This relative lack of general interest may be due to the misconception that entrepreneurs are typically young, tech-savvy, and financially successful, while the reality is that most entrepreneurs are middle-aged, have one or two decades of work experience, and struggle tremendously in the face of economic instability.
Entrepreneurs are also more likely than most to battle addictions, make irrational business investments, and attempt self-harm or suicide. The word I associate most with entrepreneurship is “failure.” Too often, entrepreneurs see themselves as failures. After business ventures fail, they face huge hurdles in finding new employment opportunities.
3. We need straight talk about entrepreneurialism to promote mental health.
The portrayal of entrepreneurs in the media often focuses on high-profile figures with extreme wealth and eccentric behaviors, which overshadows the reality that the majority of entrepreneurs face hardship and huge mental health challenges.
“Many entrepreneurs suffer significant stress, anxiety, and work-life imbalance, often working long hours and struggling with economic troubles.”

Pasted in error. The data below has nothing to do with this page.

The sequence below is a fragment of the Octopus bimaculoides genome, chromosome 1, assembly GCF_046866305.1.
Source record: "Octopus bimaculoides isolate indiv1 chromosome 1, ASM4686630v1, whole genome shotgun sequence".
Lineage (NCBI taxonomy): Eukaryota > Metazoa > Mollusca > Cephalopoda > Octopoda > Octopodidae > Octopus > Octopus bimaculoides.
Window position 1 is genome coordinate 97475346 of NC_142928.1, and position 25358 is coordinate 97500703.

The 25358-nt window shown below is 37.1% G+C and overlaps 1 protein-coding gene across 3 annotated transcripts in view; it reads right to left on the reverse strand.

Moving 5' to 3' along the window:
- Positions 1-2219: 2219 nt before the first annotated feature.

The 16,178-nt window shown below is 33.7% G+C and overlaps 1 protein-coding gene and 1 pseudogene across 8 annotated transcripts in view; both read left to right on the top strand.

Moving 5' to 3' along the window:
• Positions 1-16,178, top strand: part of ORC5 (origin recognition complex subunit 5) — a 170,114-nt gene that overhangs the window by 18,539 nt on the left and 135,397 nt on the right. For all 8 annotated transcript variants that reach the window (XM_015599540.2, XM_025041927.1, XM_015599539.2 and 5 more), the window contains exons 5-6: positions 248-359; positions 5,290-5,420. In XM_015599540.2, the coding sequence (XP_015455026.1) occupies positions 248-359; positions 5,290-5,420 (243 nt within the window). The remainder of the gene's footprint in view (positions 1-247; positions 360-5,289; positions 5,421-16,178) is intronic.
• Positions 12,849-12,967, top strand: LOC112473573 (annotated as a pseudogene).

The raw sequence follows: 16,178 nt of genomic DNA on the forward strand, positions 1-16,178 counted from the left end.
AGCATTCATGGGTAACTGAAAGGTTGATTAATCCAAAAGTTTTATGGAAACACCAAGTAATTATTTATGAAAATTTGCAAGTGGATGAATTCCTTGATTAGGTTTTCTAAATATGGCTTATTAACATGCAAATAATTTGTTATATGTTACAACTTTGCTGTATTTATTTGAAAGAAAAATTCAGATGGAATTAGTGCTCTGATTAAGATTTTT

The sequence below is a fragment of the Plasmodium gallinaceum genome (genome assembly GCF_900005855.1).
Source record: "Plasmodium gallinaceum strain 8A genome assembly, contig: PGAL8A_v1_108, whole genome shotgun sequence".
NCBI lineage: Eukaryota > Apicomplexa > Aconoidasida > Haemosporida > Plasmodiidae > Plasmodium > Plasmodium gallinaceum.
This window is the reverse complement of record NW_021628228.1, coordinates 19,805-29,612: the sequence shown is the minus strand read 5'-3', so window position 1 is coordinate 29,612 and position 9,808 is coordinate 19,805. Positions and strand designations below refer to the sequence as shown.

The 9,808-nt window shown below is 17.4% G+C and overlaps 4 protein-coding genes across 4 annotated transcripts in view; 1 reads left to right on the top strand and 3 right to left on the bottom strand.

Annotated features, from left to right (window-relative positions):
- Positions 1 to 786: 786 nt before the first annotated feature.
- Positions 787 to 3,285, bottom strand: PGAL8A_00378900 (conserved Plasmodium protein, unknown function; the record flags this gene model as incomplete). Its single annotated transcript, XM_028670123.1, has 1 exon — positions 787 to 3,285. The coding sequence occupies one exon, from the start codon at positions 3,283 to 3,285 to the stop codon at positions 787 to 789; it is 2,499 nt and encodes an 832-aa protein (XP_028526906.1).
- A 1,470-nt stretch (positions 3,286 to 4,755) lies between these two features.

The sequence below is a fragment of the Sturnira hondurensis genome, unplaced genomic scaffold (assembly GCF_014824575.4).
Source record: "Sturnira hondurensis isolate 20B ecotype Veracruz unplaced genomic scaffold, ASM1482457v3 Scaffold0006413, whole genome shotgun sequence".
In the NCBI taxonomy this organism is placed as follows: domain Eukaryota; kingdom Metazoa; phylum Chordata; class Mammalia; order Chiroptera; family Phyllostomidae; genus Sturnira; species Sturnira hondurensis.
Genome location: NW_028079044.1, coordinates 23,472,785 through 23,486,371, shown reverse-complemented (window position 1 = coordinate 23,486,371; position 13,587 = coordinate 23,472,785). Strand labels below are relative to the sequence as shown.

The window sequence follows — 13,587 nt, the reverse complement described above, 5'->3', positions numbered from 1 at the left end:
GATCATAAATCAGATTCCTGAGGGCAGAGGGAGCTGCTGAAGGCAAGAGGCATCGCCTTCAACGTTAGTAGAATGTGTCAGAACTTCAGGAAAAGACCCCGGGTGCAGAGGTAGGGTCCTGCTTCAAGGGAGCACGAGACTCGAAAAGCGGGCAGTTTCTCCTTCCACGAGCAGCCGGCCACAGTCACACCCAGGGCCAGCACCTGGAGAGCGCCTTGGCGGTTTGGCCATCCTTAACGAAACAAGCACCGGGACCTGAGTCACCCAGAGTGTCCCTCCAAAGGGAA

The typical entrepreneur is often socially awkward, older, and quieter than the media-presented role models. Most entrepreneurs are driven not by a desire to get rich, but by a mission to solve problems to benefit others. The misconception of the average entrepreneur contributes to the lack of attention to their mental health needs, as these are often overlooked in favor of sensational stories about those who are successful and flamboyant.
Many entrepreneurs suffer significant stress, anxiety, and work-life imbalance, often working long hours and struggling with economic troubles. In one job as a founder-operator CEO, I calculated that I worked six and a half days a week from 4 am to 10 pm, on average, each day, for six years. Every day I was paranoid and agitated. Recognizing and addressing the mental health challenges faced by entrepreneurs is crucial for supporting their well-being and overall success in business—and for all the people they employ.
At least 90 percent of future jobs in North America spring from what I call “accelerated minds,” the fraught minds that start new ventures. That’s why it is essential to highlight the realities faced by most entrepreneurs, rather than focus unduly on sensationalized portrayals of a few high-profile individuals.
4. There are solutions to help entrepreneurs manage dopamine sensitivity.